Should patient have to ask for testing?
A man was tested by Dr. A and found to be a thalassemia carrier, but his wife was not tested. When she became pregnant and blood work at 6 weeks indicated anemia, no testing for thalassemia was performed by Dr. B. The child was born with thalassemia, a condition that affects the body’s ability to produce hemoglobin, and will need blood transfusions throughout his life.
Patient’s claim The mother would have had an abortion if she had known the baby would have thalassemia.
Doctor’s defense Because the parents knew the father was a carrier, the defendants relied on the mother to be tested if she became pregnant. Also, the parents would not have chosen an abortion.
Verdict $14 million New Jersey verdict against Dr. B only.
Advice to deaf patient is disputed
The parents of a baby girl born with spina bifida were profoundly deaf. The mother’s deafness since birth was due to the genetic disorder Waardenburg syndrome.
Patient’s claim The physician failed to communicate the importance of 1) taking folic acid to prevent birth defects and 2) maternal serum α-fetoprotein (MSAFP) testing to determine if spina bifida was present. The physician also failed to determine what caused the mother’s deafness so she could be referred for genetic counseling. They would have aborted the fetus if they had known of the spina bifida.
Doctor’s defense When the defendant asked about genetic disorders in the family, she was told there were none. She discussed folic acid with the mother, who refused MSAFP testing when it was suggested. The couple also never brought a sign language interpreter with them. The defendant added that there was no scientific evidence that folic acid affects neural tube defects associated with a genetic syndrome such as Waardenburg.
Verdict Kansas defense verdict.
Deaths due to untreated thrombocytopenia?
A 34-year-old woman who was 27½ weeks pregnant presented at the hospital with burning in the chest, diarrhea, nausea, vomiting, and headache. She had protein in her urine, and an OB diagnosed a urinary tract infection and sent her home. In less than 24 hours, she returned by ambulance to the hospital, where she remained for observation. The defendant OBs did not come and no lab tests were ordered.
The following morning, lab results indicated HELLP syndrome or thrombotic thrombocytopenic purpura (TTP). Treatment for HELLP syndrome (delivery of the fetus—a problem because of its prematurity) and TTP (plasma exchange) could not be done at the defendant hospital, but the mother was not transferred to another hospital and consultations were not sought. A day later, an internal medicine physician was consulted, and he urged that a physician specializing in TTP also be consulted, but that was not done. Later, ultrasonography indicated the fetus had died. Fifteen hours after the stillborn baby was delivered, the mother suffered cardiovascular collapse and died.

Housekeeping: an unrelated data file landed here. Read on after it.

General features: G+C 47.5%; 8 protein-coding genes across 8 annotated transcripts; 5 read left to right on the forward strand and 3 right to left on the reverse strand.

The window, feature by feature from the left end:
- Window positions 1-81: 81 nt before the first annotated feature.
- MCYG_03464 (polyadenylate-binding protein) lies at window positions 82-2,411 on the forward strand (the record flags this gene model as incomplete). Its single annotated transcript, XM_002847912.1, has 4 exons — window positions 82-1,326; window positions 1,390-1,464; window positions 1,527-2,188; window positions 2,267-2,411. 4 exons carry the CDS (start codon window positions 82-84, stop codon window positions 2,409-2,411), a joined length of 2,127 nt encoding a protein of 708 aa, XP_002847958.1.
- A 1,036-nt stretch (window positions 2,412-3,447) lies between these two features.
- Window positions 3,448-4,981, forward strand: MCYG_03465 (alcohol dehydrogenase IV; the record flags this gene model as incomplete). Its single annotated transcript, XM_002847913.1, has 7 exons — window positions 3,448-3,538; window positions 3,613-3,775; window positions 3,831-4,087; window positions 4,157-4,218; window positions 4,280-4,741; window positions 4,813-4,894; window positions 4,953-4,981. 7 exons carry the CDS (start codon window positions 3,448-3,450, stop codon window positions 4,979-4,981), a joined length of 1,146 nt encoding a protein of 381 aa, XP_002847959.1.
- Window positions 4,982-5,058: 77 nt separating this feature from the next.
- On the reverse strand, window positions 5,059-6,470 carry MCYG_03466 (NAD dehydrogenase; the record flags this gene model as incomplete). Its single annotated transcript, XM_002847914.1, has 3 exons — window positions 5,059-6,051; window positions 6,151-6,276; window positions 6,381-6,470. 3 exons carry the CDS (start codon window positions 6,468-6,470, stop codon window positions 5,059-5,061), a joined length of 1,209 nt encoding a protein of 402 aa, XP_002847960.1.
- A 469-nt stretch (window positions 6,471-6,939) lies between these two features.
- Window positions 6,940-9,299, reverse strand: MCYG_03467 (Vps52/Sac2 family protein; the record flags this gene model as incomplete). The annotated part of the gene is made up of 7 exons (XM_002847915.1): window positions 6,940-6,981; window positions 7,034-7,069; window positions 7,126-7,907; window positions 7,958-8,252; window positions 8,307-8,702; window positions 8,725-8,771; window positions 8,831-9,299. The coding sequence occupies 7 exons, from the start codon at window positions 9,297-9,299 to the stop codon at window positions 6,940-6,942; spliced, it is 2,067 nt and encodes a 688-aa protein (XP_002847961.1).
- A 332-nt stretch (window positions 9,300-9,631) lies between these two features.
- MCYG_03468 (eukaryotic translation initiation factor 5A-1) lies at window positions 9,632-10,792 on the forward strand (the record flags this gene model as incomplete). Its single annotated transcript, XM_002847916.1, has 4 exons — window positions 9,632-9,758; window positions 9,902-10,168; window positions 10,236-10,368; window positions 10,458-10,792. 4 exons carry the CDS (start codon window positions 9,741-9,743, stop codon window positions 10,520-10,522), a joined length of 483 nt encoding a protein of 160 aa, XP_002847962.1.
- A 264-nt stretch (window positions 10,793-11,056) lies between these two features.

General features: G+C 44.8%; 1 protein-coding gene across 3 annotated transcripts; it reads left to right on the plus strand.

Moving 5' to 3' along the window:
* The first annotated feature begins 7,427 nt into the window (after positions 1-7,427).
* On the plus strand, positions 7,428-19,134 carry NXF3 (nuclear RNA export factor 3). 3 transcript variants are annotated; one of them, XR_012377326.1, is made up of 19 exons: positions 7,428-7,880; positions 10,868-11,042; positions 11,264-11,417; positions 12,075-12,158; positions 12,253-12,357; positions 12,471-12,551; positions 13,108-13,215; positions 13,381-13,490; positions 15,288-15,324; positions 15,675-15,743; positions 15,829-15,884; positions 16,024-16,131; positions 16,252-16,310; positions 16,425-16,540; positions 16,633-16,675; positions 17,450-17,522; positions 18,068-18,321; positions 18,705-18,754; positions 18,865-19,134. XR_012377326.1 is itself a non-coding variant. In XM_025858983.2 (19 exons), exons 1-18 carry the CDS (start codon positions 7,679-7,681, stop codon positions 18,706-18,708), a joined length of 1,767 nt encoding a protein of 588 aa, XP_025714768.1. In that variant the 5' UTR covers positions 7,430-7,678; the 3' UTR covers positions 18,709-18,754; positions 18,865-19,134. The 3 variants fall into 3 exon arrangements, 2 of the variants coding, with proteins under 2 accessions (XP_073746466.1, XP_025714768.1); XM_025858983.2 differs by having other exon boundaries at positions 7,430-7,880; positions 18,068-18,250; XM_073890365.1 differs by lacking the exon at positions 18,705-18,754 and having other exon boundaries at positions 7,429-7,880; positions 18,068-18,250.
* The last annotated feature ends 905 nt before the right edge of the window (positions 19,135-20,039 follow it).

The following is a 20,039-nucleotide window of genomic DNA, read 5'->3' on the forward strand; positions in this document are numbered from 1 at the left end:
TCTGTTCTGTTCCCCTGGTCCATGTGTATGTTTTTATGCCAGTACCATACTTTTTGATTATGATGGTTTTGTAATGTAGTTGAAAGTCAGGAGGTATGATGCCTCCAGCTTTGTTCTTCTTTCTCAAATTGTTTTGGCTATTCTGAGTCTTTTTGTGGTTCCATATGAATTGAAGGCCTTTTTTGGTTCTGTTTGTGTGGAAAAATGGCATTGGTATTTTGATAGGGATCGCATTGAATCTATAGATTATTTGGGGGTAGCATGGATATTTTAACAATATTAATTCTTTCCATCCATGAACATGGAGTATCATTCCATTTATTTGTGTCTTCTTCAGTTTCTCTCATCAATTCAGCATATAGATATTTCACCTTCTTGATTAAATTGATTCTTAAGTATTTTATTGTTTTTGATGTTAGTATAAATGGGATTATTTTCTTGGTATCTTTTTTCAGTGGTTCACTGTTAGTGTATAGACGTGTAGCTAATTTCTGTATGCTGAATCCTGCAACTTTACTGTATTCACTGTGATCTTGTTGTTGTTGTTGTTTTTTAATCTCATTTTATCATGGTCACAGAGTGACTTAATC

Patient’s claim The defendants were negligent in treating the woman’s thrombocytopenia and not transferring her to another hospital in a timely manner.
Doctor’s defense Not reported.
Verdict A North Carolina settlement, which included $1,325,000 from the OB defendants and $750,000 from the hospital defendants.
Doctor ignores lump, and patient delays
A patient reported a pea-sized lump in her right breast to her gynecologist after several weeks. When he examined her at a later date, she again reported the lump, but he did not order a sonogram, mammogram, or biopsy. Over a year later, the patient was examined by a family practice physician, who examined the lump and ordered a mammogram. Seven months later, a biopsy showed the presence of cancer. As the cancer had spread to her lymph nodes, she required extensive treatment.
Patient’s claim The gynecologist was negligent for not diagnosing the cancer earlier.
Doctor’s defense Not reported.
Verdict $1,275,647.61 gross verdict in Florida. The woman was found 34% at fault, and the ObGyn, 66% at fault.
Ureteral stricture follows oophorectomy
The cystic ovaries of a 59-year-old woman were removed by an ObGyn in a procedure that was uneventful despite the presence of scarring and adhesions from previous surgeries, including a hysterectomy years earlier. The operative report did not mention that the ureters were visualized, although other structures were noted. The day after surgery, the patient was discharged in satisfactory condition. Two weeks later she returned to her physician with severe left flank pain. She was hospitalized, and a radiologist and urologist were consulted. She was diagnosed with a left ureteral stricture. The urologist placed a nephroureteral stent, and the patient wore a urostomy bag for 1 month until an indwelling stent was placed. Over the next year, she underwent frequent stent changes under general anesthesia.